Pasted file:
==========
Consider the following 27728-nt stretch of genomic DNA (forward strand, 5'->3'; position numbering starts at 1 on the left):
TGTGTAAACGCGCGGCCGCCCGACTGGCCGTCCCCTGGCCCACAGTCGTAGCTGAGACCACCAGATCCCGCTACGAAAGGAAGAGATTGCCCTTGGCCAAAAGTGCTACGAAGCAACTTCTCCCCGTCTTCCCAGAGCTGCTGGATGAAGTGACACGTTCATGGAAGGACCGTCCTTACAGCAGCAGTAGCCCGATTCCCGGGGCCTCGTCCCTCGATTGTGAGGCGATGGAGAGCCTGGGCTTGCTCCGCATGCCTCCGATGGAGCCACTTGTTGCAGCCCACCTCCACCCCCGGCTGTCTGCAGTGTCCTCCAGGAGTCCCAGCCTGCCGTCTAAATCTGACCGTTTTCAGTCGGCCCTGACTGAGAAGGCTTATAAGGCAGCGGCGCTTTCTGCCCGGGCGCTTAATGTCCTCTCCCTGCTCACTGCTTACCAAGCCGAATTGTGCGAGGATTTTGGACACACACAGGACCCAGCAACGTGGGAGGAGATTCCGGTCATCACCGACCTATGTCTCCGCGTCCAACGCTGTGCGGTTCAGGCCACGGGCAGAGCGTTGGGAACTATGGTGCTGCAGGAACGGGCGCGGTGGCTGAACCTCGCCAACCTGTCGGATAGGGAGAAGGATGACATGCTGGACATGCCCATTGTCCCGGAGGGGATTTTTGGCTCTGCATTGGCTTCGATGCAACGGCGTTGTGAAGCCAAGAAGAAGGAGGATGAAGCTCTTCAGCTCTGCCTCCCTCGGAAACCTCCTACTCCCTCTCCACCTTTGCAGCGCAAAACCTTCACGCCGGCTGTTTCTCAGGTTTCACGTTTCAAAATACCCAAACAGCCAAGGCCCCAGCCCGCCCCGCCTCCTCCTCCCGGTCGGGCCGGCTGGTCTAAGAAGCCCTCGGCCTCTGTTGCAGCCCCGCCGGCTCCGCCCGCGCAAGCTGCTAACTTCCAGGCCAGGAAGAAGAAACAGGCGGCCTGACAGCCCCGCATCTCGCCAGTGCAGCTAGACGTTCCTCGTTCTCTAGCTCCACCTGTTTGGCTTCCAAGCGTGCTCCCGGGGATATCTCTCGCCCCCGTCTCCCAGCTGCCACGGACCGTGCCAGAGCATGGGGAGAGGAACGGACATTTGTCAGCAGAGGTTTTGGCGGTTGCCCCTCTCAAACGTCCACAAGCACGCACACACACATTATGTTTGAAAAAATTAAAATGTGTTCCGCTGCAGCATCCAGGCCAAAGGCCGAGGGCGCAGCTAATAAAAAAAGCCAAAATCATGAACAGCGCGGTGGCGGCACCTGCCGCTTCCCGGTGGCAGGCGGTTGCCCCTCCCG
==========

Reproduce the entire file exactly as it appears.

Consider the following 27728-nt stretch of genomic DNA (forward strand, 5'->3'; position numbering starts at 1 on the left):
TGTGTAAACGCGCGGCCGCCCGACTGGCCGTCCCCTGGCCCACAGTCGTAGCTGAGACCACCAGATCCCGCTACGAAAGGAAGAGATTGCCCTTGGCCAAAAGTGCTACGAAGCAACTTCTCCCCGTCTTCCCAGAGCTGCTGGATGAAGTGACACGTTCATGGAAGGACCGTCCTTACAGCAGCAGTAGCCCGATTCCCGGGGCCTCGTCCCTCGATTGTGAGGCGATGGAGAGCCTGGGCTTGCTCCGCATGCCTCCGATGGAGCCACTTGTTGCAGCCCACCTCCACCCCCGGCTGTCTGCAGTGTCCTCCAGGAGTCCCAGCCTGCCGTCTAAATCTGACCGTTTTCAGTCGGCCCTGACTGAGAAGGCTTATAAGGCAGCGGCGCTTTCTGCCCGGGCGCTTAATGTCCTCTCCCTGCTCACTGCTTACCAAGCCGAATTGTGCGAGGATTTTGGACACACACAGGACCCAGCAACGTGGGAGGAGATTCCGGTCATCACCGACCTATGTCTCCGCGTCCAACGCTGTGCGGTTCAGGCCACGGGCAGAGCGTTGGGAACTATGGTGCTGCAGGAACGGGCGCGGTGGCTGAACCTCGCCAACCTGTCGGATAGGGAGAAGGATGACATGCTGGACATGCCCATTGTCCCGGAGGGGATTTTTGGCTCTGCATTGGCTTCGATGCAACGGCGTTGTGAAGCCAAGAAGAAGGAGGATGAAGCTCTTCAGCTCTGCCTCCCTCGGAAACCTCCTACTCCCTCTCCACCTTTGCAGCGCAAAACCTTCACGCCGGCTGTTTCTCAGGTTTCACGTTTCAAAATACCCAAACAGCCAAGGCCCCAGCCCGCCCCGCCTCCTCCTCCCGGTCGGGCCGGCTGGTCTAAGAAGCCCTCGGCCTCTGTTGCAGCCCCGCCGGCTCCGCCCGCGCAAGCTGCTAACTTCCAGGCCAGGAAGAAGAAACAGGCGGCCTGACAGCCCCGCATCTCGCCAGTGCAGCTAGACGTTCCTCGTTCTCTAGCTCCACCTGTTTGGCTTCCAAGCGTGCTCCCGGGGATATCTCTCGCCCCCGTCTCCCAGCTGCCACGGACCGTGCCAGAGCATGGGGAGAGGAACGGACATTTGTCAGCAGAGGTTTTGGCGGTTGCCCCTCTCAAACGTCCACAAGCACGCACACACACATTATGTTTGAAAAAATTAAAATGTGTTCCGCTGCAGCATCCAGGCCAAAGGCCGAGGGCGCAGCTAATAAAAAAAGCCAAAATCATGAACAGCGCGGTGGCGGCACCTGCCGCTTCCCGGTGGCAGGCGGTTGCCCCTCCCG